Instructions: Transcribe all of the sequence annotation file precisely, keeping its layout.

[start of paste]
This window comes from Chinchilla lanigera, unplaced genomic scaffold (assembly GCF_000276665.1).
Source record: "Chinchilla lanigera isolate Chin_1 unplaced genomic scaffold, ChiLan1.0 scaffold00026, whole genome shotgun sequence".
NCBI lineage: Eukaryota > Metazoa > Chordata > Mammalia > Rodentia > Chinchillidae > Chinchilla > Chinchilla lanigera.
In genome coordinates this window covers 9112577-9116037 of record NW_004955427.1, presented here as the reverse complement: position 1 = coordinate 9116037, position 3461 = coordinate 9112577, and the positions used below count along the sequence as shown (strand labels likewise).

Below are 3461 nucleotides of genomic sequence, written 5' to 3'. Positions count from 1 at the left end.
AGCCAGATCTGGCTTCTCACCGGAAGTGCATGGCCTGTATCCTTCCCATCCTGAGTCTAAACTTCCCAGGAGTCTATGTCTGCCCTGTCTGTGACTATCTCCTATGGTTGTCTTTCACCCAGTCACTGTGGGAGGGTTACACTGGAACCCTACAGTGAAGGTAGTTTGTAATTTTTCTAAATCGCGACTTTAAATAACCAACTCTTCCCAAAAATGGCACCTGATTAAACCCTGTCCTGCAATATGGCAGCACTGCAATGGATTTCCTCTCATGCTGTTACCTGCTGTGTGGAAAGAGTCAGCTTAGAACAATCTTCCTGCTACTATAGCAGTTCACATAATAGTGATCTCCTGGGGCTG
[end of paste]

This window comes from Chinchilla lanigera, unplaced genomic scaffold (assembly GCF_000276665.1).
Source record: "Chinchilla lanigera isolate Chin_1 unplaced genomic scaffold, ChiLan1.0 scaffold00026, whole genome shotgun sequence".
NCBI lineage: Eukaryota > Metazoa > Chordata > Mammalia > Rodentia > Chinchillidae > Chinchilla > Chinchilla lanigera.
In genome coordinates this window covers 9112577-9116037 of record NW_004955427.1, presented here as the reverse complement: position 1 = coordinate 9116037, position 3461 = coordinate 9112577, and the positions used below count along the sequence as shown (strand labels likewise).

Below are 3461 nucleotides of genomic sequence, written 5' to 3'. Positions count from 1 at the left end.
AGCCAGATCTGGCTTCTCACCGGAAGTGCATGGCCTGTATCCTTCCCATCCTGAGTCTAAACTTCCCAGGAGTCTATGTCTGCCCTGTCTGTGACTATCTCCTATGGTTGTCTTTCACCCAGTCACTGTGGGAGGGTTACACTGGAACCCTACAGTGAAGGTAGTTTGTAATTTTTCTAAATCGCGACTTTAAATAACCAACTCTTCCCAAAAATGGCACCTGATTAAACCCTGTCCTGCAATATGGCAGCACTGCAATGGATTTCCTCTCATGCTGTTACCTGCTGTGTGGAAAGAGTCAGCTTAGAACAATCTTCCTGCTACTATAGCAGTTCACATAATAGTGATCTCCTGGGGCTG